Mr Udurawana’s knowledge of protocol and his conviction that he, as an official of the system of temple organization, need not bow down to secular authority is further illustrated in the following incident. The special Perahara organized on the occasion of the visit of Queen Elizabeth in 1954 did not start in time, and the Prime Minister Sir John Kotelawala sent a message through the IGP Sir Richard Aluwihare to the Diyavadana Nilame C.B.Nugawela asking him to begin proceedings with no further delay. That having failed, the IGP asked Mr Udurawana, who was deputizing for the Basnayaka Nilame, to start moving the Natha Devale section, the first after the Maligawa section. Mr Udurawana told the IGP that he would start walking only after the Diyavadana Nilame initiated his, the gamanaranbhaya, the Start of the Walk.

Elephants were an important part of the ceremonial of popular Buddhism and the mediaeval military. The capture, taming, health and nutrition of the elephants were important concerns, and were the responsibility of the Kuruva, a department of the state headed by the Disava of the Four Korales, or a Kuruve Lekam, an official of rank appointed by the king. The importance attached to elephants is also seen in the exemption the Kuruve personnel enjoyed from the jurisdiction of the provincial ruler (Disava). Considering the association of elephants with the Maligava ritual, a knowledge of elephants would arguably be useful for a Diyavadana Nilame. Mr Udurawana excelled in this area, and his family owned nine elephants that were regulars at the Perahara. These included Neela, certified by the Smithsonian Elephant Survey of 1967-68 as the tallest in Ceylon.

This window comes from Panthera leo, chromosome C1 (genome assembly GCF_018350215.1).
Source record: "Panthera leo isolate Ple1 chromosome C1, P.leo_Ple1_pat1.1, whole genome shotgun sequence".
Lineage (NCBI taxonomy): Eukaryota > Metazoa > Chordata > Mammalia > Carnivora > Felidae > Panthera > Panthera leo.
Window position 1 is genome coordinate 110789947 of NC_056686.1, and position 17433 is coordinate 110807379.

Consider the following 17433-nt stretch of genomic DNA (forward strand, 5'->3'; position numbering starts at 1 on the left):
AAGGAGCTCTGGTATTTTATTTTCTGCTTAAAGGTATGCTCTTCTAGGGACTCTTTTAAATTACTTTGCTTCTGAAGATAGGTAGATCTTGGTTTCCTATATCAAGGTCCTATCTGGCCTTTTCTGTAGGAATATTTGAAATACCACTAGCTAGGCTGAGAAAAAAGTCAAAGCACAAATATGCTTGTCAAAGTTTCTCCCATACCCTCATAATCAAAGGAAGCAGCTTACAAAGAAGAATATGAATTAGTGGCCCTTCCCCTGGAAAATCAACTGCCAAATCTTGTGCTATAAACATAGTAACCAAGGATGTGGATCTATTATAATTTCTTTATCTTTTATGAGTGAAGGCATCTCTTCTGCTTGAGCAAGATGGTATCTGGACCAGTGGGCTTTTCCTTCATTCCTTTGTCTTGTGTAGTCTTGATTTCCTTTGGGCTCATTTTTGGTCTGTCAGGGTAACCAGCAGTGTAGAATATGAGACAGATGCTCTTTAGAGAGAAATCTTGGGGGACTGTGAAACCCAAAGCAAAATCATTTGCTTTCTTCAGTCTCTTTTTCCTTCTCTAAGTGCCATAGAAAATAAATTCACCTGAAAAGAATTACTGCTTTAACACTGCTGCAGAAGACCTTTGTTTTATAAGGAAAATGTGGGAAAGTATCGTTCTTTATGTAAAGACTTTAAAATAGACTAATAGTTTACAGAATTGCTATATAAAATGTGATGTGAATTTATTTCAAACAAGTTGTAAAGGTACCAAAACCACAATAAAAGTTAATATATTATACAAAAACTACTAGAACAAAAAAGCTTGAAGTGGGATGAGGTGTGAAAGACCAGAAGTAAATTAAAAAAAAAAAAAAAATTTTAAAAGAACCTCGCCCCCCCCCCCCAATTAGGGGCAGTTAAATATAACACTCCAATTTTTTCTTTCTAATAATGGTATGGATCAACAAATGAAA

The best known public event of the Maligava is the Perahara, and over the years, it has adapted to a society very different from that of mediaeval Kandy in which it was fashioned. The most striking expression of this is the transformation of the Perahara from a political and military spectacle to a "cultural pageant". At the time Mr Udurawana took over the office, this process has been already at work for decades, for example, the introduction of Ves dancers. This trend gathered further momentum during Mr Udurawana’s tenure, and was noticeable even in details like the introduction of batik cloth as part of the caparison of the elephants. The very high prominence given to Ves dancers, their increasing numbers, and the introduction of female dancers to the Pattini Devale section of the Perahara by Basnayaka Nilame Noel Paranagama, are other expression of the same trend.

Although Mr Udurawana was a man of remarkable modernity, it can be said that he in many ways was the last of the old regime, and represented the end of an age, one that preserved some of the mediaeval atmosphere and charm of the Maligava. He was succeeded by Nissanka Wijeratne, a Colombo bureaucrat and a Civil Servant, who understandably brought to the organization of the Maligava a characteristically modern bureaucratic flavour. This was followed by a new politicization of the office replete with alliances with the political powers, and adjustment to the political culture of Colombo, as illustrated most recently in the incident involving two baby elephants.

Mr Udurawana was a formidable opponent in political competition but was of a kind disposition to friend and foe alike. In particular he was kind and generous to his employees and ordinary citizens. He understood and respected professionalism, and in my own study of the rituals of the Maligava, I received the utmost cooperation from him, and on his orders, from all officials of the Maligava. He conducted his own chosen professional activity with great ability, whether as entrepreneur, politician, or Trustee of a religious institution.